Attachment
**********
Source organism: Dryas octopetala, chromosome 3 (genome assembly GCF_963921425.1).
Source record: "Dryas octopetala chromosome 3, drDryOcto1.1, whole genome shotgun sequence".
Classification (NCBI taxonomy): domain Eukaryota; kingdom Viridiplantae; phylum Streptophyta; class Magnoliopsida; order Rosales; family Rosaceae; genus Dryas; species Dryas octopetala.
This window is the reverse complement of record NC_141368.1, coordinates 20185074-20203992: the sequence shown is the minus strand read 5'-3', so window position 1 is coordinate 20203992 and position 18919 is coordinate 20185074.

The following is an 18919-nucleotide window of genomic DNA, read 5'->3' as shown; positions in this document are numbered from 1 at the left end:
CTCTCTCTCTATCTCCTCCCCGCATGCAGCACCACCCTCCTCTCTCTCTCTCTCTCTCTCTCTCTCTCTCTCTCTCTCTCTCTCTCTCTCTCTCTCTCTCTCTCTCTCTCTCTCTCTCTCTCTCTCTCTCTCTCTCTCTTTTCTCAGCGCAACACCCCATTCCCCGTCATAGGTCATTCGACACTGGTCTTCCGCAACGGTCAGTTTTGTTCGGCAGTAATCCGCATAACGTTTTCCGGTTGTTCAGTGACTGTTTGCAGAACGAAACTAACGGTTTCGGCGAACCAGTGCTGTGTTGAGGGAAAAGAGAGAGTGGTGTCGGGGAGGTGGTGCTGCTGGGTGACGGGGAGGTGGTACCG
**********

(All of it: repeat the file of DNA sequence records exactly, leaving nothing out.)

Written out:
Source organism: Dryas octopetala, chromosome 3 (genome assembly GCF_963921425.1).
Source record: "Dryas octopetala chromosome 3, drDryOcto1.1, whole genome shotgun sequence".
Classification (NCBI taxonomy): domain Eukaryota; kingdom Viridiplantae; phylum Streptophyta; class Magnoliopsida; order Rosales; family Rosaceae; genus Dryas; species Dryas octopetala.
This window is the reverse complement of record NC_141368.1, coordinates 20185074-20203992: the sequence shown is the minus strand read 5'-3', so window position 1 is coordinate 20203992 and position 18919 is coordinate 20185074.

The following is an 18919-nucleotide window of genomic DNA, read 5'->3' as shown; positions in this document are numbered from 1 at the left end:
CTCTCTCTCTATCTCCTCCCCGCATGCAGCACCACCCTCCTCTCTCTCTCTCTCTCTCTCTCTCTCTCTCTCTCTCTCTCTCTCTCTCTCTCTCTCTCTCTCTCTCTCTCTCTCTCTCTCTCTCTCTCTCTCTCTCTCTTTTCTCAGCGCAACACCCCATTCCCCGTCATAGGTCATTCGACACTGGTCTTCCGCAACGGTCAGTTTTGTTCGGCAGTAATCCGCATAACGTTTTCCGGTTGTTCAGTGACTGTTTGCAGAACGAAACTAACGGTTTCGGCGAACCAGTGCTGTGTTGAGGGAAAAGAGAGAGTGGTGTCGGGGAGGTGGTGCTGCTGGGTGACGGGGAGGTGGTACCG